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Cutting Remarks: Surgeons in Training
Teaching orthopedic residents is one of life's greatest challenges.
John Kelly, IV
Publish Date: June 4, 2015   |  Tags:   Opinion
surgical residents TRYING WORK Teaching surgical residents can be challenging to say the least.

I'm blessed to educate the next generation of surgeons. Teaching, however, requires supreme patience, especially when you're dealing with these residents:

  • The Know-It-All. This resident believes he's on Chapter 9, but he's still floundering in the preamble of the book of surgical knowledge. Some of these bombastic few earn the title professor since they exude a sense of supreme confidence and erudition. They continually cite needless trivia in a hopeless attempt to convince others (and themselves) that they really do know orthopedics. Yes, they may know the innervation of the articularis genu, but have no idea what a rotator cuff is. Time for a huge slice of humble pie.
  • All Thumbs. These unfortunate few likely entered a surgical career to please a parent or for mere egoic gratification. Too many episodes of "Grey's Anatomy" are perhaps to blame. Manual dexterity is not their strong suit; they probably suffer at home when asked to carve the turkey. Some are so challenged with motor skills that if I walk they can't chew gum. What many of these souls lack in dexterity they make up in intelligence and perseverance. Yes, they usually can draw out the brachial plexus, but tying their shoelaces can prove to be an ordeal. Thankfully, we are in the age of simulation; many residents have seen meteoric gains in their skills.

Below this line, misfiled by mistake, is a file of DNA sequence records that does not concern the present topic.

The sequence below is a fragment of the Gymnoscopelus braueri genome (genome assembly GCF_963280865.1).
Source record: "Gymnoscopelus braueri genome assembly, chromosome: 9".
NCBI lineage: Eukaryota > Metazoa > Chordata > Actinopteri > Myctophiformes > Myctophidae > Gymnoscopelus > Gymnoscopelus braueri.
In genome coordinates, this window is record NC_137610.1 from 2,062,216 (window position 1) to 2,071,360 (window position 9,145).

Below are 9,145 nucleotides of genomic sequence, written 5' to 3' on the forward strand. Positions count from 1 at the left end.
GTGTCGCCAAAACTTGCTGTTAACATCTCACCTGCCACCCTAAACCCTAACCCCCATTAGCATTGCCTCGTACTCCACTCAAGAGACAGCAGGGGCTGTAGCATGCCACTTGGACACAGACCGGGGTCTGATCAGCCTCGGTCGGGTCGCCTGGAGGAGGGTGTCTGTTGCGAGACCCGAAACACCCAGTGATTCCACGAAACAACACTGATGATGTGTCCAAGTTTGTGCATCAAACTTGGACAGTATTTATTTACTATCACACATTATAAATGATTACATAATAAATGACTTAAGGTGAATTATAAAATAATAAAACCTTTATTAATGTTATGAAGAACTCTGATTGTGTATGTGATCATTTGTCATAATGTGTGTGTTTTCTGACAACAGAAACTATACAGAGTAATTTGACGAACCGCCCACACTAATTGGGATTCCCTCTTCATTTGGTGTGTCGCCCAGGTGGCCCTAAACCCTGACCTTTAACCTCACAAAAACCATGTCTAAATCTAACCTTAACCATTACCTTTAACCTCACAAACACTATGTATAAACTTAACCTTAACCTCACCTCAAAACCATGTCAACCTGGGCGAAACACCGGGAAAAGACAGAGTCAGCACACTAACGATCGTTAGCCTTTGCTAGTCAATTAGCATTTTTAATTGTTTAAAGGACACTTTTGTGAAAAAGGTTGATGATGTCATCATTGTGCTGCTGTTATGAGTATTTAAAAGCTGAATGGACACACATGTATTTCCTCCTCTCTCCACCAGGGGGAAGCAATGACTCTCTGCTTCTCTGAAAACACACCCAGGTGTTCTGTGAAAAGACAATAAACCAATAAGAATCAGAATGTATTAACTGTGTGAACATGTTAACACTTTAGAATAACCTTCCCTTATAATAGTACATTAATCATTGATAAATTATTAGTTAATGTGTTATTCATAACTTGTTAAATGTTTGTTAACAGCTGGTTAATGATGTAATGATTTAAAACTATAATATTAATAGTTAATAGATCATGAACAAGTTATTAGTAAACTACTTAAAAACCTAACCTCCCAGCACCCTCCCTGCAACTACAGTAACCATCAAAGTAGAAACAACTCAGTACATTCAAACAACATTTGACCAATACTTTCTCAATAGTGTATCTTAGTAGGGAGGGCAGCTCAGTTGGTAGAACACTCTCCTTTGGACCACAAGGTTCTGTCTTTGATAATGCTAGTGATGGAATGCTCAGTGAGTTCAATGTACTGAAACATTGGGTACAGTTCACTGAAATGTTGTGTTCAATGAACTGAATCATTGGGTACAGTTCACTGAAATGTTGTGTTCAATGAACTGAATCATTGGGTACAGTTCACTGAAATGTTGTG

• Rambo. This resident possesses reasonably good manual dexterity, but has all the gentleness and kindness to tissue of an MMA fighter. Arthroscopy is truly not his gig; he's much more comfortable wielding a saw or Magnum drill. When supervising Rambo, the Hail Mary's are flowing and I dread the occurrence of collateral damage. These residents need a crash course in ballet or tai chi in order to accrue the skill of fluidity in motion. In time most do learn that truly great surgeons are kind to tissues.
  • Guilty as Charged. These poor souls are extremely conscientious, but leave themselves little margin for error. One errant portal placement crescendos into a freefall of self-reproach and self-castigation. These promising young adults have an advanced degree in guilt and need to recognize that 'to err is human.' After several minutes of head hanging, I remind them that we have 5 more cases to do!
  • The Timid. This resident is well qualified and has excelled in pretty much every endeavor he has embraced — except assertiveness training. The timid brand is afraid to ask to do more surgery and is quick to relinquish the case at the onset of difficulty. There is a fine line between humility and poor self-esteem, and this lot tends to suffer from deep feelings of inadequacy. My approach is to validate them and remind them that they are not grade-A steamed cow dung. Rather, they are gifted young men and women blessed with the opportunity to heal others.
  • Glacial Speed. The obsessive-compulsive-disorder-riddled resident has nuked all semblance of spontaneity in their stress-riddled lives. Every movement is calculated with exact precision. Left to their own designs, these tormented souls may spend hours determining the perfect incision. These beleaguered spirits seem to have great difficulty getting out of first gear and require much on-site coaching. When the tourniquet time exceeds an hour and the second scope portal has not been established, I gently nudge this breed into action and remind them that I don't wish to keep a diary of every case.